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Ravichandran Ashwin in love with Dukes ball after picking up seven wickets against England

He may have got into a gunfight with a knife as the saying goes, but Ravichandran Ashwin is delighted to make a mark in the Edgbaston Test, where he outshone pacers to emerge the most successful bowler with seven wickets.

Although his efforts could not prevent India from losing the first Test on Saturday after another batting collapse around skipper Virat Kohli, the off-spinner had made a point about his skill, after questions about his record overseas and having gone into the game as the lone spinner.

Ashwin accounted for two big moments, bowling England opener Alastair Cook in both innings. “They were both same deliveries,” he laughed when asked about it after the game. But the bowler had gained both from understanding English conditions during his County stint with Worcestershire last year, learning to bowl the right speeds and lengths on seaming pitches, and voted the Dukes ball as his No 1.

“For me it’s all about this mental space I find myself in. I don’t dwell much into the way I have bowled, it is in the past as of now. It is important to try and learn from this game and take it to the next.

“These are not conditions that are extremely suitable or tailor made for a spinner so I would like to take confidence out of this game and try and build on this.”

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His minute study of conditions and the ball, including how the Dukes ball can be a bit slippery initially — “it slips, if you have doubts you can ask Moeen Ali” – have all helped him put things together, despite joining up only ahead of the Test series.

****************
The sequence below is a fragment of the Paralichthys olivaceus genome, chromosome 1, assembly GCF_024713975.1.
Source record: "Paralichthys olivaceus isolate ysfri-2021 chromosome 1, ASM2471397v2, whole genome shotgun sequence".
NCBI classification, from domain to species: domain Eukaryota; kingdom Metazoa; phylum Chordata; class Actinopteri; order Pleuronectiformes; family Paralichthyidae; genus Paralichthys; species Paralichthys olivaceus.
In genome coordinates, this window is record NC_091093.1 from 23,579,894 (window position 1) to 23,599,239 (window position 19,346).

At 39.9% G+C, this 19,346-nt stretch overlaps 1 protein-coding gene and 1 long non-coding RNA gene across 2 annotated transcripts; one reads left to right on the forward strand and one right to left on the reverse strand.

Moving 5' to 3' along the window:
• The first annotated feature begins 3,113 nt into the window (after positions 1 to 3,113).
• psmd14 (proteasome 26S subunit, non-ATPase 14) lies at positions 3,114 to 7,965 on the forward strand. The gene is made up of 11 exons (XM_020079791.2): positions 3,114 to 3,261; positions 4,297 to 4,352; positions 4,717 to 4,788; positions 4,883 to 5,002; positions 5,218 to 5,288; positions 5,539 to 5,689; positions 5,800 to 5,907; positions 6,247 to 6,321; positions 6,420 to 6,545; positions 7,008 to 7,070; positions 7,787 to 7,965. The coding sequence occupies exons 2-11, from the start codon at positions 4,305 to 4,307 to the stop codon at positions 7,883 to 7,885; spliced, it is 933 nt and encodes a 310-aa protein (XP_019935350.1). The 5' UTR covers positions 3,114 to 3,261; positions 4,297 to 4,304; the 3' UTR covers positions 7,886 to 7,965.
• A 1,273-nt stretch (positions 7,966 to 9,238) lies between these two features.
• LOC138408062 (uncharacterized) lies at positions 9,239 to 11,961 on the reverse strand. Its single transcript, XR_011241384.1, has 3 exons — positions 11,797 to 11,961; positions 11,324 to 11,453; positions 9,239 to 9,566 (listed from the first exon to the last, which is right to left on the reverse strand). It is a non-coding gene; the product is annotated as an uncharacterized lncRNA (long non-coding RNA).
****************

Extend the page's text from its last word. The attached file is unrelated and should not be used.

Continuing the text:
“Personally there were quite a few learnings from my stint here last year. Not just in terms of pure skill but also how the game is being read here and how players go about their business in terms of pacing their innings and how much the Dukes ball does in the first 40 overs.

“As a spinner I feel the ball is definitely different to Kookaburra and SG. I think Dukes is No 1, Kookaburra is 2, and SG is No 3 on the list as to where it stands today. And how wide my grip can be, and how close I can get to it as the ball moves on. I felt like the ball was slipping also when I came last time for Worcester so that was also in my mind when I came this time. It does slip (ask Moeen and he will confirm that).”

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SG is the official ball in first-class cricket in India while spinners have a tough time with the Kookaburra, used in Tests in Australia, as it does not have a prominent seam.

Ashwin said he would not get carried away by the initial success, having managed three wickets after getting to play only in the last two Tests in 2014, when India lost 1-3. “My personal experience in the last 59 Tests has been the same and it is not going to be any different moving forward because as the game comes to an end, I find myself at the end of the same circle, and the circle moves back to the starting point. I will ideally keep myself to the same starting point to keep the circle going.”

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